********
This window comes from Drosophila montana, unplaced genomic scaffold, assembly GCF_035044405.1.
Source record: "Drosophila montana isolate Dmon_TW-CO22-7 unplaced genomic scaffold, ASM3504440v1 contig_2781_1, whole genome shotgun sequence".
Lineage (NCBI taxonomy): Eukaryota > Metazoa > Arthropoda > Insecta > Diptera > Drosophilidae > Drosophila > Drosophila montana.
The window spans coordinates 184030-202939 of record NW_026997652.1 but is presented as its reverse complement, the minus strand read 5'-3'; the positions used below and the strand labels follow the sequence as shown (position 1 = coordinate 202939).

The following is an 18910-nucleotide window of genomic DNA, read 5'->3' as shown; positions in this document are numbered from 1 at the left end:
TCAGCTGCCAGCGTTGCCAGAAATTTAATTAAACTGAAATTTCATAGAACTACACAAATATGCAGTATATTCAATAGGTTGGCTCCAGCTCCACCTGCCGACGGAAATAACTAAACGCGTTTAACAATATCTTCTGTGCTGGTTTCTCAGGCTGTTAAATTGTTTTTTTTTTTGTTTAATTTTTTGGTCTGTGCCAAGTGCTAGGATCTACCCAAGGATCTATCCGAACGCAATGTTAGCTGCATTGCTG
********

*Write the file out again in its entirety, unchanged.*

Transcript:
This window comes from Drosophila montana, unplaced genomic scaffold, assembly GCF_035044405.1.
Source record: "Drosophila montana isolate Dmon_TW-CO22-7 unplaced genomic scaffold, ASM3504440v1 contig_2781_1, whole genome shotgun sequence".
Lineage (NCBI taxonomy): Eukaryota > Metazoa > Arthropoda > Insecta > Diptera > Drosophilidae > Drosophila > Drosophila montana.
The window spans coordinates 184030-202939 of record NW_026997652.1 but is presented as its reverse complement, the minus strand read 5'-3'; the positions used below and the strand labels follow the sequence as shown (position 1 = coordinate 202939).

The following is an 18910-nucleotide window of genomic DNA, read 5'->3' as shown; positions in this document are numbered from 1 at the left end:
TCAGCTGCCAGCGTTGCCAGAAATTTAATTAAACTGAAATTTCATAGAACTACACAAATATGCAGTATATTCAATAGGTTGGCTCCAGCTCCACCTGCCGACGGAAATAACTAAACGCGTTTAACAATATCTTCTGTGCTGGTTTCTCAGGCTGTTAAATTGTTTTTTTTTTTGTTTAATTTTTTGGTCTGTGCCAAGTGCTAGGATCTACCCAAGGATCTATCCGAACGCAATGTTAGCTGCATTGCTG